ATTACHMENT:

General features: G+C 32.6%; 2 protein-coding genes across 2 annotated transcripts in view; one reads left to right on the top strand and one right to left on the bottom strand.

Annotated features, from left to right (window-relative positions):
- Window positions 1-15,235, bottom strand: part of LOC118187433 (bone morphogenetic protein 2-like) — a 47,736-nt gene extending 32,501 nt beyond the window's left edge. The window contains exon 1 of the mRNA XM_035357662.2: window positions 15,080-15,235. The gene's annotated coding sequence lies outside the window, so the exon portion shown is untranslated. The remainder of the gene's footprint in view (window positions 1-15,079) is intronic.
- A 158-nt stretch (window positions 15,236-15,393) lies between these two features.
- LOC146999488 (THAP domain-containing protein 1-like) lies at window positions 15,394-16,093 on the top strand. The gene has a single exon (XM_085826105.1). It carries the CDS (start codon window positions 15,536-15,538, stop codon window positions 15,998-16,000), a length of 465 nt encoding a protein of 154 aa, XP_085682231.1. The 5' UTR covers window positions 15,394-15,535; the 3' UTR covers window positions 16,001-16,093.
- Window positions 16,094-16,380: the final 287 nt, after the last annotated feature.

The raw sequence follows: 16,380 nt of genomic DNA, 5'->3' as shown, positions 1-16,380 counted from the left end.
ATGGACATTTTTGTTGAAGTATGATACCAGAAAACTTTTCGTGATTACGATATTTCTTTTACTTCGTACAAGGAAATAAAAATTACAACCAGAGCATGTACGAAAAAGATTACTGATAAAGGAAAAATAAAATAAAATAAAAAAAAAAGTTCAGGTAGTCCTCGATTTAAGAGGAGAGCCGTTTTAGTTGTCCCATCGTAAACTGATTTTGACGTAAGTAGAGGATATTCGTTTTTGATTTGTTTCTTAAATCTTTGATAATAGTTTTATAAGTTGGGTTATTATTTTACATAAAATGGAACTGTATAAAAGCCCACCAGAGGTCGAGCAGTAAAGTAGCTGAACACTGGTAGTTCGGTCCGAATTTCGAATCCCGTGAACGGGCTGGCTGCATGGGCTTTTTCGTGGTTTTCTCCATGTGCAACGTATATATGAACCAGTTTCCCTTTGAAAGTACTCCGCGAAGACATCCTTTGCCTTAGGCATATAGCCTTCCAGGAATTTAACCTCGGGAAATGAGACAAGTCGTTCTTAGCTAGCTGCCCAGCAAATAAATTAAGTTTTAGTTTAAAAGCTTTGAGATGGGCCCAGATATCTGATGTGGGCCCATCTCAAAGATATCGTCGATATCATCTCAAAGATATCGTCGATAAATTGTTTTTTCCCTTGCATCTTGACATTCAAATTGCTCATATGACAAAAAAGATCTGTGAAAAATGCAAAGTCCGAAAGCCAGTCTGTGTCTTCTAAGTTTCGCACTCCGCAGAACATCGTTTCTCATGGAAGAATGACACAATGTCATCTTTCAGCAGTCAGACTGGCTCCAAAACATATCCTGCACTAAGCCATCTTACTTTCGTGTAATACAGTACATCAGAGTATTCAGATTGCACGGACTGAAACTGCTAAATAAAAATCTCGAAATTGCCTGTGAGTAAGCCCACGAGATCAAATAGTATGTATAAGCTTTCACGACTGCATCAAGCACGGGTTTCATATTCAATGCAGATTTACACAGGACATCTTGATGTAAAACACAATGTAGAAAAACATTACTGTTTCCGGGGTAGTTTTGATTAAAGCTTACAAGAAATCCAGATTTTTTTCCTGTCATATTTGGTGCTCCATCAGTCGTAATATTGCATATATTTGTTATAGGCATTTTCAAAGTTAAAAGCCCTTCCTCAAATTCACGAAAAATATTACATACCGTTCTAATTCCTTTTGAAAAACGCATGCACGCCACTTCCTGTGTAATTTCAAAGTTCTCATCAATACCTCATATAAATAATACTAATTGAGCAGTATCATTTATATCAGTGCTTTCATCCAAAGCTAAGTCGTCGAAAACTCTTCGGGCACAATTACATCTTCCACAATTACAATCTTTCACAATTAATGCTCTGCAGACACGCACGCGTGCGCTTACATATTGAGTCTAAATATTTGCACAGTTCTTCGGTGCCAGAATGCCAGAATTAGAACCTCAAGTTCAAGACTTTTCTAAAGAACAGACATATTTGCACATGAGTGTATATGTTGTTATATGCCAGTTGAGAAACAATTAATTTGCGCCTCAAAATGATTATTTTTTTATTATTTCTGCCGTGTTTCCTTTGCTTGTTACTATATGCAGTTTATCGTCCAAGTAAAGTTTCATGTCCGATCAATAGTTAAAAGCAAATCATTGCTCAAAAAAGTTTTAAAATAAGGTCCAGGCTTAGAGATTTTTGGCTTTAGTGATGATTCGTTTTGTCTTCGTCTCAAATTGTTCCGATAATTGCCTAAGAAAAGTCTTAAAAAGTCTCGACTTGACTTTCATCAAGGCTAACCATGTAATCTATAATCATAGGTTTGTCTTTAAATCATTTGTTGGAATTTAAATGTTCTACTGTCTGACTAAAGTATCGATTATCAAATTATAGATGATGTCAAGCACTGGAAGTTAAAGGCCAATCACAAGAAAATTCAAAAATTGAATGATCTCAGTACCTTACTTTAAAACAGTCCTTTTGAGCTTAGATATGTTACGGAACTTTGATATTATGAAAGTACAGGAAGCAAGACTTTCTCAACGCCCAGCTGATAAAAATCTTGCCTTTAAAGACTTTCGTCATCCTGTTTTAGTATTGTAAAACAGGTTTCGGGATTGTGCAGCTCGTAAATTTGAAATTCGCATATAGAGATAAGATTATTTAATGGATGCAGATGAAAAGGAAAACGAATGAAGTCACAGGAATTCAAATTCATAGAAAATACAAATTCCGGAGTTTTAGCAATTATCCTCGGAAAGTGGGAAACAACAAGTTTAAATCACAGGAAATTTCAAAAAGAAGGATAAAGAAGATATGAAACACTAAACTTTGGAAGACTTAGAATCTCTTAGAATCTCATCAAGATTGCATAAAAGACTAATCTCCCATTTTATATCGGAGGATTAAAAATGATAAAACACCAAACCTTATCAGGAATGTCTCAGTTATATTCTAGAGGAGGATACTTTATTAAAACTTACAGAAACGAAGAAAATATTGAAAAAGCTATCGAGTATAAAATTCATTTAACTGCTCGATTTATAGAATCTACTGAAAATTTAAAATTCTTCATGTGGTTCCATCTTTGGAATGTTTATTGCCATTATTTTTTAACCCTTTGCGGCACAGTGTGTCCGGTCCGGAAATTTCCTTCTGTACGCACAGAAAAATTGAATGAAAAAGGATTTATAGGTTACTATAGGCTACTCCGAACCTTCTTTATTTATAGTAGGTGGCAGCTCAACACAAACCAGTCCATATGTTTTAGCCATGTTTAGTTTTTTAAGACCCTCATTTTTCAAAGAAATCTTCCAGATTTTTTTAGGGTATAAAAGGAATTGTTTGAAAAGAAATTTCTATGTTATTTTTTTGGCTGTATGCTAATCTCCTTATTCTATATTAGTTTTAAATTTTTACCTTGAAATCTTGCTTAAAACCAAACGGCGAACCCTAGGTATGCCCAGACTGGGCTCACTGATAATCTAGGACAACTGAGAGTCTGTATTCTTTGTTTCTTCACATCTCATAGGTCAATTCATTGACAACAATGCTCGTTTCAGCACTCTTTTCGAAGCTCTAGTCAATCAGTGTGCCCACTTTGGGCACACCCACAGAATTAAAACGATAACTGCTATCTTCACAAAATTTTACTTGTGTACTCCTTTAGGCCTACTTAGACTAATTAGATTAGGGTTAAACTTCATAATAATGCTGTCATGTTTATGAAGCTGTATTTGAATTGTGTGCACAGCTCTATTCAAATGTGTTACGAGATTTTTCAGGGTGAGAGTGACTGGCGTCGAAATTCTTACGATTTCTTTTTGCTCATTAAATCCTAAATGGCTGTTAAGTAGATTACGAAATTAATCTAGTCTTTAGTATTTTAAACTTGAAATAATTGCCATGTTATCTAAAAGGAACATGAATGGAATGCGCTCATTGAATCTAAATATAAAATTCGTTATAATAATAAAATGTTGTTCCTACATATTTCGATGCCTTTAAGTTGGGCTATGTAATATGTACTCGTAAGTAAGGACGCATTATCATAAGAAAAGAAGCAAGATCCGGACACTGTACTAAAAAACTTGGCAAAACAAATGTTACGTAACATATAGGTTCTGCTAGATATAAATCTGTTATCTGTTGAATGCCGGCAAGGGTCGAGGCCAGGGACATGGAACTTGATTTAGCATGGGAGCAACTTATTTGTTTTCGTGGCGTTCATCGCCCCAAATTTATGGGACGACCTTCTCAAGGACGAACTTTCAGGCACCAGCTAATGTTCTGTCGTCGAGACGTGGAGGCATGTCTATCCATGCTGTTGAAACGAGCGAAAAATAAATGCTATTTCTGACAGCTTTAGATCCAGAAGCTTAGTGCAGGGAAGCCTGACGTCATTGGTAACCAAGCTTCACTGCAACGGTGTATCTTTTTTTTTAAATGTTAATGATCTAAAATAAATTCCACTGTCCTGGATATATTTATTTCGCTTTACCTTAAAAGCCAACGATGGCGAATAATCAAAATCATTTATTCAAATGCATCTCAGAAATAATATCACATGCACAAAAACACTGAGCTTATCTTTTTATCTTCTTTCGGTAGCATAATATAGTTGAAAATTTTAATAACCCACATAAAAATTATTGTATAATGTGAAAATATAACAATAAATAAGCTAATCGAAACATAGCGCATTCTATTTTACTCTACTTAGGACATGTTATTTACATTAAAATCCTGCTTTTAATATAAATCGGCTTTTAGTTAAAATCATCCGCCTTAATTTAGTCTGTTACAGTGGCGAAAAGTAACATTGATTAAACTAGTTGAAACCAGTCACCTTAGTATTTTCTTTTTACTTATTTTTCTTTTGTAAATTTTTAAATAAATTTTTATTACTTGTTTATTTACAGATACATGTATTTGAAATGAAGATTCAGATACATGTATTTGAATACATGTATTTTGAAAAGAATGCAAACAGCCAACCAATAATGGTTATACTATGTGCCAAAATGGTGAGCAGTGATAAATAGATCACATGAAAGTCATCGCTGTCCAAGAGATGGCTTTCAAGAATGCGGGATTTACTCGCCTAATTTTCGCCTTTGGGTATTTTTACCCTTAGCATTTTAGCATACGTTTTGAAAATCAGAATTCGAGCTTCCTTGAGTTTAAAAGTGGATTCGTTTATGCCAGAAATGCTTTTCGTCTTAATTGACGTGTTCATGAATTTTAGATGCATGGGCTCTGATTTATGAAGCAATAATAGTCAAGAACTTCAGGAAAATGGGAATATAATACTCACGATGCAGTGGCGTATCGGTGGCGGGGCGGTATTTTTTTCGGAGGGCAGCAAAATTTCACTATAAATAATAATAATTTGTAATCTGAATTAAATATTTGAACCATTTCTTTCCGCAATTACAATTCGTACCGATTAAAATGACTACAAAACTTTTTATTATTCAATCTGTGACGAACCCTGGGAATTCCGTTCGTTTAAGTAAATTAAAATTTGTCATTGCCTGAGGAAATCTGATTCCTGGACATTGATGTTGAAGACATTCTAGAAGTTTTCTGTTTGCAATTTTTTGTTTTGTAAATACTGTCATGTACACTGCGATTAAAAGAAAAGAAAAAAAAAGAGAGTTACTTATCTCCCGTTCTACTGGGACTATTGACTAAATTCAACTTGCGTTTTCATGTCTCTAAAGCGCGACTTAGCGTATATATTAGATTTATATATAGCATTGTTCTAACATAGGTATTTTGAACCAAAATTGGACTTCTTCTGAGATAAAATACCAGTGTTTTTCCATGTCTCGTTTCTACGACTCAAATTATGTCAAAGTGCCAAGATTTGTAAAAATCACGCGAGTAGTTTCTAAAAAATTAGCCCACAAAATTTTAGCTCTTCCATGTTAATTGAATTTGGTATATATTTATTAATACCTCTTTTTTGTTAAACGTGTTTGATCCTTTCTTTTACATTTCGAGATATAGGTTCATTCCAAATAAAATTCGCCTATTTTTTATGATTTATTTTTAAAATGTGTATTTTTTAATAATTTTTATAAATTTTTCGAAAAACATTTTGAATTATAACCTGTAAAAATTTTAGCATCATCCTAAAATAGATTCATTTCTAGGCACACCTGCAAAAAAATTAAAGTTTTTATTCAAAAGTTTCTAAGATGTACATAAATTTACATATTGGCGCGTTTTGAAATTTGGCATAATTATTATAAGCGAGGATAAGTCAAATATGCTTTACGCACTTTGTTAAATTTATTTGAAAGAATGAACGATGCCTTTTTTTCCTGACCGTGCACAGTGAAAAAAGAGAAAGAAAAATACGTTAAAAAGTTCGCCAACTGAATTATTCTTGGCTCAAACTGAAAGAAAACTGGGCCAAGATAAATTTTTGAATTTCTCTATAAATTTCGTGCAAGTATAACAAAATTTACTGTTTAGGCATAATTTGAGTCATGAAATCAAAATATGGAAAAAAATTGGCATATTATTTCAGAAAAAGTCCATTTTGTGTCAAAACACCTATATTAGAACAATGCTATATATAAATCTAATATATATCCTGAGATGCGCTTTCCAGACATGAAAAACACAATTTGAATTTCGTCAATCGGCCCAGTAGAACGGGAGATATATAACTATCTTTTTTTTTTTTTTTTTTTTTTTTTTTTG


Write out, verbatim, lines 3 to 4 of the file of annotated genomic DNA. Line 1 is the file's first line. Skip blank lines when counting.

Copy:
- Window positions 1-15,235, bottom strand: part of LOC118187433 (bone morphogenetic protein 2-like) — a 47,736-nt gene extending 32,501 nt beyond the window's left edge. The window contains exon 1 of the mRNA XM_035357662.2: window positions 15,080-15,235. The gene's annotated coding sequence lies outside the window, so the exon portion shown is untranslated. The remainder of the gene's footprint in view (window positions 1-15,079) is intronic.
- A 158-nt stretch (window positions 15,236-15,393) lies between these two features.